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What is Stress?
Signs of Stress
Causes of Stress
How Stress affects the body
Managing Stress
Test yourself

What Is Stress?

Stress is the emotional and physical strain caused by our response to pressure from the outside world. It's almost impossible to live without some stress. And most of us wouldn't want to, because it gives life some spice and excitement. But if stress gets out of control, it may harm your health, your relationships, and your enjoyment of life.

Examples of "overload" situations are common in today's world:

  • You and your spouse both work full time while you are raising your family. At the same time, your parents are retired, in ill health, and are dependent on your help with shopping and running errands.
  • You are a single person living alone, and your salary isn't rising as fast as the rate of inflation. It's getting harder each month to pay the bills.
  • You are a divorced parent and share the custody of your children with your former spouse. But the friction between the two of you on matters concerning the children is becoming more bitter and more frequent.
  • The expectations and competition at your workplace is becoming fierce. You find yourself coming in early, staying late, and taking on more work than you can handle.
Nice To Know:

Many addictions are linked to a stressful lifestyle, such as overeating, smoking, drinking, and drug abuse. These are used as an escape or a temporary way of "switching off" - but they do not address the underlying problem.


Facts about stress
  • According to the American Academy of Family Physicians, two-thirds of office visits to family doctors are for stress-related symptoms.
  • Almost everyone experiences events that they find difficult to cope with. In a recent poll, 89 percent of people said they had experienced serious stress in their lives.
  • According to one study, middle-aged men under severe stress who lacked emotional support were five times more likely to die within seven years than those who had the same amount of stress but had close personal ties.
  • A recent study indicated that stress-management programs may reduce the risk of heart problems, including heart attack, by up to 75 percent in people with heart disease.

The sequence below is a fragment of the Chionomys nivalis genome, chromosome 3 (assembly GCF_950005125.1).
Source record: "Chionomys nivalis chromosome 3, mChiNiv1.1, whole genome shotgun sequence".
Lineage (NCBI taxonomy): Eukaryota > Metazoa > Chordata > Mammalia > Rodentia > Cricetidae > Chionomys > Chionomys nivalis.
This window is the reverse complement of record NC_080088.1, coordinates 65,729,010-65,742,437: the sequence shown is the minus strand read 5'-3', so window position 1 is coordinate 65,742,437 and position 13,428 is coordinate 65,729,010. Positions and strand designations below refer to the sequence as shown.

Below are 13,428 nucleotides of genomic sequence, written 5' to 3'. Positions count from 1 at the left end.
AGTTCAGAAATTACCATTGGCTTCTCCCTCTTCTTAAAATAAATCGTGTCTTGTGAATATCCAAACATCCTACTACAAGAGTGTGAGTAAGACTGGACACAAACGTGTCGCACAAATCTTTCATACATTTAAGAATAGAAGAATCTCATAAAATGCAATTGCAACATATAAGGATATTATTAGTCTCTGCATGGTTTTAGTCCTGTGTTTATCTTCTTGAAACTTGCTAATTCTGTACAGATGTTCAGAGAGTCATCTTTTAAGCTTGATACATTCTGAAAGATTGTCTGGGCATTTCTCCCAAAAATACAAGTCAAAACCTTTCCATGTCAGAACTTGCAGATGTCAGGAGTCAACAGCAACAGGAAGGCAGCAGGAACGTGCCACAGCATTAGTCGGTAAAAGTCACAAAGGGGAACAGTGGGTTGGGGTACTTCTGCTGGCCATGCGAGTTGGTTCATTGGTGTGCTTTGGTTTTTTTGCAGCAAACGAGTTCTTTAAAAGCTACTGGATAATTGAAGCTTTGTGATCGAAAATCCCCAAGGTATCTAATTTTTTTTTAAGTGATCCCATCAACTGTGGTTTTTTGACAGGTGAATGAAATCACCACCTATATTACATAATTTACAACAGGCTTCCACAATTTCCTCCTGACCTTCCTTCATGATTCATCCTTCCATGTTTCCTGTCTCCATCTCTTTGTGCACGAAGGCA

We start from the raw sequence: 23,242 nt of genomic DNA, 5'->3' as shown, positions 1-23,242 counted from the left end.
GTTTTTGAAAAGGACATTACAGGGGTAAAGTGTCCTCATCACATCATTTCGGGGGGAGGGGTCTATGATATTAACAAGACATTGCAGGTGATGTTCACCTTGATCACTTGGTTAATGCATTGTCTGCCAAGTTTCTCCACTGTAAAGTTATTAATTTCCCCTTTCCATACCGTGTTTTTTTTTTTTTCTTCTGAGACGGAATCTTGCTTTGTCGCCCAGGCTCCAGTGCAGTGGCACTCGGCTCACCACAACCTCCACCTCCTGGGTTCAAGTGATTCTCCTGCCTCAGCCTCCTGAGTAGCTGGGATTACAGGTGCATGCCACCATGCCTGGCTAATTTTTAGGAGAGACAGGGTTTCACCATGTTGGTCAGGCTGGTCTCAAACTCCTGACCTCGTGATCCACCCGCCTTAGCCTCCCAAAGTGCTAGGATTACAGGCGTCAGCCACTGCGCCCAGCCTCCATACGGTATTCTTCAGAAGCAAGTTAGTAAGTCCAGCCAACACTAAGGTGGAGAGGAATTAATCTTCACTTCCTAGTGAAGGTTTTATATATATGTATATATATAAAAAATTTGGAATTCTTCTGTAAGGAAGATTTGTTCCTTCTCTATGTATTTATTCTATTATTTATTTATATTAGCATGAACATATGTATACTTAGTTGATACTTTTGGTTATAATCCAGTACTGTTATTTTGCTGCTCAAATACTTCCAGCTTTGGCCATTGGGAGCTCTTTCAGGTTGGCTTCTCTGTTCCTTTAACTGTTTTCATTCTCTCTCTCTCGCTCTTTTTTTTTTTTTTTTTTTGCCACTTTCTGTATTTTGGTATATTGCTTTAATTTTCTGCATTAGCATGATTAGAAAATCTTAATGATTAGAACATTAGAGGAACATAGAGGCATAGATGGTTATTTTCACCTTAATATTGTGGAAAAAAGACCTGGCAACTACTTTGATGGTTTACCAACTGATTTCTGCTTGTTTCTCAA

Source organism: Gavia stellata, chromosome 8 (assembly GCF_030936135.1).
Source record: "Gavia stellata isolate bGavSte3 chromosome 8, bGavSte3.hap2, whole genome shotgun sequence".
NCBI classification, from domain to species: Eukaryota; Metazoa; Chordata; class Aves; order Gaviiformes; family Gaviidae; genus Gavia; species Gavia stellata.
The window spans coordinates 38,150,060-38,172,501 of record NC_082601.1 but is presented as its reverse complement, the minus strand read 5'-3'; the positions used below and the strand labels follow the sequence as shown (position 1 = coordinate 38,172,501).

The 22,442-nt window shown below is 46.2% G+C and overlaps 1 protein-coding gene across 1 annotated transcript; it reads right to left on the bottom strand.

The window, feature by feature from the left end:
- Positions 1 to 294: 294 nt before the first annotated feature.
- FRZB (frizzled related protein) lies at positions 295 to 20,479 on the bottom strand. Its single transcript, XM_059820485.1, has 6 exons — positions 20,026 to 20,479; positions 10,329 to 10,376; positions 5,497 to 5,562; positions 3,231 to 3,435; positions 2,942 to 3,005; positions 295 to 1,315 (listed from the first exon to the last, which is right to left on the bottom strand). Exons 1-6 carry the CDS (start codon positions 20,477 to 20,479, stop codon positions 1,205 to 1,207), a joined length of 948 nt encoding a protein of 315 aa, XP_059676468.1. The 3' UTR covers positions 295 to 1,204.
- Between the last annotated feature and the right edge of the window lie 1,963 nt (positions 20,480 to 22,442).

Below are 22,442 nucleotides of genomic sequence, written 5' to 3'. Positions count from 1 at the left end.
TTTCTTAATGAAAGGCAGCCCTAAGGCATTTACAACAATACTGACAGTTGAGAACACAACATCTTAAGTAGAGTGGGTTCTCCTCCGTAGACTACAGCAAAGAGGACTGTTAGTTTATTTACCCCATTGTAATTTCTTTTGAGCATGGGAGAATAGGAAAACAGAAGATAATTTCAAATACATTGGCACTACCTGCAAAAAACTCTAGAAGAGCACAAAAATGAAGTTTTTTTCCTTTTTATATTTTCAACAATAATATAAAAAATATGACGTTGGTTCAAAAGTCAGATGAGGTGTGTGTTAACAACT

• Stress-related mental disorders have been called the fastest-growing occupational (work-related) disease in the U.S.

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Signs Of Stress

Stress can cause both mental and physical symptoms. The effects of stress are different for different people.

The mental symptoms of stress include:

  • Tension
  • Irritability
  • Inability to concentrate
  • Feeling excessively tired
  • Trouble sleeping

The physical symptoms of stress include:

  • Dry mouth
  • A pounding heart
  • Difficulty breathing
  • Stomach upset
  • Frequent urination
  • Sweating palms
  • Tight muscles that may cause pain and trembling

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What Causes Stress?

We may think of stressful events as unpleasant ones, such as losing a job or having difficulties at home or at school. But changes for the better can also cause stress, like a new baby, a wedding, and a new house.

In an ideal world, maybe we could get away from stressful situations, or change them. Too often we can't do that - but we can learn to control our response to those situations. And we can develop techniques that will reduce the effects of stress on our mental and physical health.

Here are some different life events that are identified as stressful. They are rated on the "Holmes-Raye" scale, which scores them according to the stress they cause (the higher the number, the greater the stress).

  • Death of a spouse - 100 points
  • Divorce - 73 points
  • Marriage - 50 points
  • Pregnancy - 40 points
  • Buying a house - 31 points
  • Christmas - 12 points
Nice To Know:

Job-related stress is extremely common. According to the Jobs Rated Almanac, the five most stressful jobs are:

  1. President of the United States
  2. Firefighter
  3. Senior corporate executive
  4. Race car driver
  5. Taxi driver

The five least stressful jobs, according to the Jobs Rated Almanac, are:

  1. Medical records technician
  2. Janitor
  3. Forklift operator
  4. Musical instrument repairer
  5. Florist


What's Stressful For You?

What's stressful for you may be quite different from what's stressful to your best friend, your spouse, or the person next door. For example:

  • Some people enjoy speaking in public; others are terrified.
  • Some people are more productive under deadline pressure; others are miserably tense.
  • Some people are eager to help family and friends through difficult times; others find it very stressful.